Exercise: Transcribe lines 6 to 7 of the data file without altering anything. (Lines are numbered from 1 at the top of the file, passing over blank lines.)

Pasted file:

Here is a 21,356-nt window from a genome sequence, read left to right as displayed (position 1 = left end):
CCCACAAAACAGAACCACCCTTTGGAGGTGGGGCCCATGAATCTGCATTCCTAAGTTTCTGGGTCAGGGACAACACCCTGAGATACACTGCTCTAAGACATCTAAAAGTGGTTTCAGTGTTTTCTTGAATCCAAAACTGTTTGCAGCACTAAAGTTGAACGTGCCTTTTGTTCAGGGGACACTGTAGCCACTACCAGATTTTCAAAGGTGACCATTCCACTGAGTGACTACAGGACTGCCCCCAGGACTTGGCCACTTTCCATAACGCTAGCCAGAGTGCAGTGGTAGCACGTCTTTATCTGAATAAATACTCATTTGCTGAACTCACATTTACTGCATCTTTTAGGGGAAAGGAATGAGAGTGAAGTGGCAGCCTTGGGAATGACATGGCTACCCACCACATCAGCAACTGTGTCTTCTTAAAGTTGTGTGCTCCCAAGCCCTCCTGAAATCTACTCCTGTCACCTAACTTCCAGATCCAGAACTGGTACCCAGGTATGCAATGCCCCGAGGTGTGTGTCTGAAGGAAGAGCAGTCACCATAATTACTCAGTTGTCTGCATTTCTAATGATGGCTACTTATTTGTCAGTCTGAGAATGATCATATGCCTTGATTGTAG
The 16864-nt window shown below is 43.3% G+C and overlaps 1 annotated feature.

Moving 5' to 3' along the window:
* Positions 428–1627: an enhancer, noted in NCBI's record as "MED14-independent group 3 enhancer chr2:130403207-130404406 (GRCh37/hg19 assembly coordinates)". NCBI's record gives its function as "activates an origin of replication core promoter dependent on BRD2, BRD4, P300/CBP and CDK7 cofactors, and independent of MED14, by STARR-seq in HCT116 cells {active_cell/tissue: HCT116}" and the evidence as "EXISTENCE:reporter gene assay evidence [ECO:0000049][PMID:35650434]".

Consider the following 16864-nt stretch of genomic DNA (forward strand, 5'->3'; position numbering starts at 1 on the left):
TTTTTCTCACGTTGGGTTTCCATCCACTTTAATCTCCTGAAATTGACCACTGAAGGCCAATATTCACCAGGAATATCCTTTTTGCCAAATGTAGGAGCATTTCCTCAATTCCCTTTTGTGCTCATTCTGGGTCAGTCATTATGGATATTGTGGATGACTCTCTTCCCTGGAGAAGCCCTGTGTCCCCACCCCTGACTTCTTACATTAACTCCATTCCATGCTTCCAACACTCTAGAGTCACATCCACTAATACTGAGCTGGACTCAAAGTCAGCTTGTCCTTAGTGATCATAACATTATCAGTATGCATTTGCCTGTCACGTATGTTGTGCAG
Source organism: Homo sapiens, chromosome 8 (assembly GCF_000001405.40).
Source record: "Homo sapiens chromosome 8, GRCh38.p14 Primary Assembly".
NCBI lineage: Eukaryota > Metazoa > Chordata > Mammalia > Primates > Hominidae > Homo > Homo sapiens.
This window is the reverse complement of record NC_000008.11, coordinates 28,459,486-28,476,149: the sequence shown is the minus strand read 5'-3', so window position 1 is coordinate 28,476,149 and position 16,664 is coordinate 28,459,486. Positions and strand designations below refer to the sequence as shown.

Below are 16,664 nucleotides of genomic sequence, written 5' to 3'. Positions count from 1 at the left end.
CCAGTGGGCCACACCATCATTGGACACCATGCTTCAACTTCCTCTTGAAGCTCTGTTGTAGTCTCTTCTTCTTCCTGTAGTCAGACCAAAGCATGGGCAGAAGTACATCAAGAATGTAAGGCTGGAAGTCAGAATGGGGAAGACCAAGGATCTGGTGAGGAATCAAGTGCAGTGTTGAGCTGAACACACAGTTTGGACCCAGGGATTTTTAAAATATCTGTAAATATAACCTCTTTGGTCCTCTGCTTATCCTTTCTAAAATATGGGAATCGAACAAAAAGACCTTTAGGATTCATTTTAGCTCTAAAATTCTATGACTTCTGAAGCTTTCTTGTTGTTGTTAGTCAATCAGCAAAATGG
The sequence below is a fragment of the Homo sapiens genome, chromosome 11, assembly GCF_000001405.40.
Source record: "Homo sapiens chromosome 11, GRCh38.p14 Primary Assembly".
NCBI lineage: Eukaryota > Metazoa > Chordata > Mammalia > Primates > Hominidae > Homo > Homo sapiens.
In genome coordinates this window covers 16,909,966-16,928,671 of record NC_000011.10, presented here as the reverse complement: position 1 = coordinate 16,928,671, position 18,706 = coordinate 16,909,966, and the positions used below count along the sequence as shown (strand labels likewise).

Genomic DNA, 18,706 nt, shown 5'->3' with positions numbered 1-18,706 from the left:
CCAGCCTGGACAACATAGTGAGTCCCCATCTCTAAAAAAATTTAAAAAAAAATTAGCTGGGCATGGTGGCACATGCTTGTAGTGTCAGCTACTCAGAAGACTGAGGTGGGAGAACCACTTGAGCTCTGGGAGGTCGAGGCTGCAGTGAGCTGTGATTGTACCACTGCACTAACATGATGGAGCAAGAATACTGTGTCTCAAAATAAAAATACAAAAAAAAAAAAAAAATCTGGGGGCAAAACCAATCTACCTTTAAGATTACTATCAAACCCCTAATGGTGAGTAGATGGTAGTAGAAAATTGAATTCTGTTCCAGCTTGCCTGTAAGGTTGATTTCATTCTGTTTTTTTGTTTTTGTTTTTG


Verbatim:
Consider the following 16864-nt stretch of genomic DNA (forward strand, 5'->3'; position numbering starts at 1 on the left):
TTTTTCTCACGTTGGGTTTCCATCCACTTTAATCTCCTGAAATTGACCACTGAAGGCCAATATTCACCAGGAATATCCTTTTTGCCAAATGTAGGAGCATTTCCTCAATTCCCTTTTGTGCTCATTCTGGGTCAGTCATTATGGATATTGTGGATGACTCTCTTCCCTGGAGAAGCCCTGTGTCCCCACCCCTGACTTCTTACATTAACTCCATTCCATGCTTCCAACACTCTAGAGTCACATCCACTAATACTGAGCTGGACTCAAAGTCAGCTTGTCCTTAGTGATCATAACATTATCAGTATGCATTTGCCTGTCACGTATGTTGTGCAG